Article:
Article 1 - History of Bowls
History of Bowls (Originally published
in 1997 and revised in 2009)
When Keith Hale, the Editor of World Bowls, asked me to
write about bowls manufacture, I wondered where to start. I think
it would be fair to say, that to have an understanding of the
current hi tech manufacturing processes used by to-days bowls
makers, some mention must be made concerning the history of the
Even though my company Drakes Pride can trace its history
back to 1820, via the Liverpool firm of Darlington's, and Thomas
Taylor's celebrated its
200thAnniversary in 1996, both
companies are but mere youngsters when it comes to the history of
Nobody ever speaks about the history of bowls without
referring to Sir Francis Drake, playing at Plymouth on
19th July 1588, when
Captain Thomas Flemming, advised that the Armada had been sighted
off the Lizard. Drake's response has gone down as one of the most
famous lines in history, "There is plenty of time to win the game
and thrash the Spaniards too". The original trade mark used by by
Drakes Pride alludes to this game.
However, almost 300 years earlier, the Southampton Bowls
Club green is reputed to have been laid and in regular use since
the year 1299. (The Southampton Club displays a
set of rules said to have been drawn up by Charles II, his brother
James, Duke of York, and the Duke of Buckingham in 1670 - the rules
are attached to the end of this
article). Chesterfield Bowling Club claims their
rink dates from 1294, and certainly in the early part of the
14thcentury Edward III banned
the playing of bowls so that the 'Bowmen of England' would practice
their archery. It does seem that bowls has not always been
associated with the gentle art as we now know it, and during its
early years the game was prohibited and quite high penalties could
be levied by magistrates, if anyone broke the
Charles I was also said to be a keen bowler so when in
1647 he was held at Carisbrooke Castle the owner turn the barbican
outside the Castle in to a bowling green for Charles I to play
There is no real evidence as to the style of game,
although during the reign of Richard II, bowls was then referred to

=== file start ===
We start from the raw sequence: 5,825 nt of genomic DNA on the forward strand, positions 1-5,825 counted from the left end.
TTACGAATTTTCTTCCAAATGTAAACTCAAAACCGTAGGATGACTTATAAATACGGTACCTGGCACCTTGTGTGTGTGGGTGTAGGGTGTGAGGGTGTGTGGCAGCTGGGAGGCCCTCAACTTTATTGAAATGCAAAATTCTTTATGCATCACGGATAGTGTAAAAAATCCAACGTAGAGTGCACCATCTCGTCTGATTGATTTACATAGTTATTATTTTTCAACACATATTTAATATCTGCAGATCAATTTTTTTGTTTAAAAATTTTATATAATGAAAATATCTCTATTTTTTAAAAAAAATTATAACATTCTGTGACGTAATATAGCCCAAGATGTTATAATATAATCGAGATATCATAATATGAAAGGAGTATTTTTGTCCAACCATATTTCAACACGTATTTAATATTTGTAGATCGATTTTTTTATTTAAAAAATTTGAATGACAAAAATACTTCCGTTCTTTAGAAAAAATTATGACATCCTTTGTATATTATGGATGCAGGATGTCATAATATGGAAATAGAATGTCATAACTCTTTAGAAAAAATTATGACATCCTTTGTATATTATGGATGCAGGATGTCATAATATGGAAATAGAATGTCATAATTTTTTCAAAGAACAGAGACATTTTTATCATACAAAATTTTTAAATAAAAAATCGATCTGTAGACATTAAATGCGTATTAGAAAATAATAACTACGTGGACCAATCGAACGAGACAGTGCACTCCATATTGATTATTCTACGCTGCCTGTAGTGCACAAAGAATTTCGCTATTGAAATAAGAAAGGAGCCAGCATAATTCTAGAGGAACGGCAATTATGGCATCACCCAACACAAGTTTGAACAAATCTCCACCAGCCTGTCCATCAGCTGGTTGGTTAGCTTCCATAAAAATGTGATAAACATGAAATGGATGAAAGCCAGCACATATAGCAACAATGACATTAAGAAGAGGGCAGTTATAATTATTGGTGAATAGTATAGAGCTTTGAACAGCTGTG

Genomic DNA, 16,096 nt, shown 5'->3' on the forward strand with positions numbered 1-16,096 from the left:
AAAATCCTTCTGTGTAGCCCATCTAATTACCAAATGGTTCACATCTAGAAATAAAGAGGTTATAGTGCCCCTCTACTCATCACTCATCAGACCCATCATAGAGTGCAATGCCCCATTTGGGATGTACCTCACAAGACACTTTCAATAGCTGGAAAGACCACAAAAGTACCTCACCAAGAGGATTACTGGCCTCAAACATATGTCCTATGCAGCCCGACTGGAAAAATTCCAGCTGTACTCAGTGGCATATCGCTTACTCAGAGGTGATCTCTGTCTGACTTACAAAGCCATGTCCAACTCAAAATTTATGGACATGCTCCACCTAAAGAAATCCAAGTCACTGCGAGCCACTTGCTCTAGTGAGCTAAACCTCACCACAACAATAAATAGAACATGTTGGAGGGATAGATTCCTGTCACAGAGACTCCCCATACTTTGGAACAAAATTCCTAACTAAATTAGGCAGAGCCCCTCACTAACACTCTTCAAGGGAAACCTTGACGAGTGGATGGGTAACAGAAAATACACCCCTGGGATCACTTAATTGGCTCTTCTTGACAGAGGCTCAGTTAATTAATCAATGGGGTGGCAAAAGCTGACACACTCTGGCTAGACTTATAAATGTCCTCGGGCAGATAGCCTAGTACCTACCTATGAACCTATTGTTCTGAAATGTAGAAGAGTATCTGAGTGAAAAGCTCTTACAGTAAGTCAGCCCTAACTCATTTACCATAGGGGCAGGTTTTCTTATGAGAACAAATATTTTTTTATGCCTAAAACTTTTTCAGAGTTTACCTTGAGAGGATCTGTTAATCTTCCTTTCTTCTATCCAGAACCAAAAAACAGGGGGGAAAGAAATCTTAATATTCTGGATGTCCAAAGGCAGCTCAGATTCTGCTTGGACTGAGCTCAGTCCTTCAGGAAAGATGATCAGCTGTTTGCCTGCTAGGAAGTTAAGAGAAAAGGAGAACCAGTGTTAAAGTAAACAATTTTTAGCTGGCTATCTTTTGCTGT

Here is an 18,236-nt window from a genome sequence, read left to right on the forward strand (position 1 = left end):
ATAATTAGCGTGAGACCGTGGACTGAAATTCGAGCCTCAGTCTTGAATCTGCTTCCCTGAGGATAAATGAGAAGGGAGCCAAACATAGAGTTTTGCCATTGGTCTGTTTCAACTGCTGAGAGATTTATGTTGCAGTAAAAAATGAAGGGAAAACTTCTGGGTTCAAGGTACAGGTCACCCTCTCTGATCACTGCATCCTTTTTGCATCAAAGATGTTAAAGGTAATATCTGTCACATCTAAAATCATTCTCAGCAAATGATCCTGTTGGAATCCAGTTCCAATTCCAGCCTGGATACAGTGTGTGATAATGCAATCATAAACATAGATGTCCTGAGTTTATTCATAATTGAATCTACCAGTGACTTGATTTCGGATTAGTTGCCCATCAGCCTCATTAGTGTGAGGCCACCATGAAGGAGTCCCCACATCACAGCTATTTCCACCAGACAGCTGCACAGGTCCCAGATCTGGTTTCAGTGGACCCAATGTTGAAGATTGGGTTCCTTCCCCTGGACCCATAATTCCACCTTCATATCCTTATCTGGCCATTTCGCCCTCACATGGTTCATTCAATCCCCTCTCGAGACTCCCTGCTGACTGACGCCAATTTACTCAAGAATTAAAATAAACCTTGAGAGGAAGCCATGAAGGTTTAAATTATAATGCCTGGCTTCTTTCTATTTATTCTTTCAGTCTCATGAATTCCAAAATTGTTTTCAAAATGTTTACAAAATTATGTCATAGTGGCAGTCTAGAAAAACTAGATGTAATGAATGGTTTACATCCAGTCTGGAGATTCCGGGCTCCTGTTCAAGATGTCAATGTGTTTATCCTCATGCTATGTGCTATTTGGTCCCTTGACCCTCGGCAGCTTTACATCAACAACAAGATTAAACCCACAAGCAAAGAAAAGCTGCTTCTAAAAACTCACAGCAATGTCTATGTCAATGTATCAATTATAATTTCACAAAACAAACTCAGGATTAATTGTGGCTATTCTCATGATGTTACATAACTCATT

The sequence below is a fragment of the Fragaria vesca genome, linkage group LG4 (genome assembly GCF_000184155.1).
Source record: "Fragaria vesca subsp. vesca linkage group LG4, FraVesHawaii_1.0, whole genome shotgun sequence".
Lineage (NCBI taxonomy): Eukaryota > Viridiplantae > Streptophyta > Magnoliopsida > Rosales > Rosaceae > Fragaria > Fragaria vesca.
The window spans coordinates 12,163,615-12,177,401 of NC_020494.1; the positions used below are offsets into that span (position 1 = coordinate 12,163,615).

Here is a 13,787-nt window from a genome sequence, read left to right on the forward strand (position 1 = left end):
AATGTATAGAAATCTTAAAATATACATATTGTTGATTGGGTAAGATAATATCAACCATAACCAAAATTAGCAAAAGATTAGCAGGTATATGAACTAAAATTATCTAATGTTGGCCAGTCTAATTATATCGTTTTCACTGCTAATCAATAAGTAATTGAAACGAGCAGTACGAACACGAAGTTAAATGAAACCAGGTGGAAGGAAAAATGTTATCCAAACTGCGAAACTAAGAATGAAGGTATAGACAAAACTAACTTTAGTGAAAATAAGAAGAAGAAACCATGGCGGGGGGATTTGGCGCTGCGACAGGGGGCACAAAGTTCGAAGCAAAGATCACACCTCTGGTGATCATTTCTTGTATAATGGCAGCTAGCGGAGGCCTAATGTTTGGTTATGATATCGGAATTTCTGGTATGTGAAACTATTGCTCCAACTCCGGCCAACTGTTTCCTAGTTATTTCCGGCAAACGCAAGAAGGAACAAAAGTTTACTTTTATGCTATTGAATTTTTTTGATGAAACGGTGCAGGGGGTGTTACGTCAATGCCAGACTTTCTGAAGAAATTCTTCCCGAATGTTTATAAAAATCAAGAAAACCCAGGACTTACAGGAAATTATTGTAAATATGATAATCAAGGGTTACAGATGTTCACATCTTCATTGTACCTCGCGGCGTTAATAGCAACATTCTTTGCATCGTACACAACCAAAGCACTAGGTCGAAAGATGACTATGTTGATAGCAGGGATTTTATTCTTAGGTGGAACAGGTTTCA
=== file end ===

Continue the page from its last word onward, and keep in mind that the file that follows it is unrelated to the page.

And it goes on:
as 'gettre de pere' presumably Norman French for 'jetter de
pierre' and so describes throwing a "stone". So there is not much
doubt that the original bowls are made from stone, they would be as
round as possible, nothing like the shape we now use. Sometime
after 1409, we do not know the actual date, bowls of wood were
used, made from Boxwood, Holly, Yew or Oak.
It is presumed that Lignum Vitae was introduced in making
of bowls during the
16thcentury, after the
discovery of the Santo Domingo in 1492. Santo Domingo is in the
Caribbean Sea, where the best Lignum Vitae is sourced, which is
still true to day. It is now very difficult
to obtain 'bowls grade' Lignum as the timber is on the UN CITES
register meaning that it is protected. Bowls making requires a tree
with heart wood approx. 150mm in diameter. Trees of the size for
such heart wood are not being harvested. So the best Lignum bowls
are now produced by reclaiming well seasoned 'old' stock' Lignum,
which is short supply
According to anecdotal evidence, the introduction of bias to the
design of bowls seems to have been by accident. It in said that in
1522, Charles Brandon the Duke of Suffolk, whose bowl split in two
pieces on striking another bowl, then rushed into the house and
sawed off the spherical knob from the banister post, in order to
provide himself with a replacement bowl. The flat cut then caused
his substitute bowl to roll with a bias. Observing this effect, the
Duke experimented by curving his bowl around others. He passed on
his knowledge to his friends, and so, in the course of time,
biassed bowls came into general use.
Later, bias was produced by loading the bowls on one side
by inserting weights; some players think that this is still done
today. So it is, that even now we occasionally find bowls, which
have been brought in for renovation or re adjusting, that have
been loaded by inserting metal or load on one side of the
To bias by loading in this manner in no longer permitted
by the rules and the bias is now produced entirely by the shape of
the bowl. In fact with the bowls made to to days very tight
specifications using computer controlled lathes means that such
loading would cause the bowls to perform erratically, a similar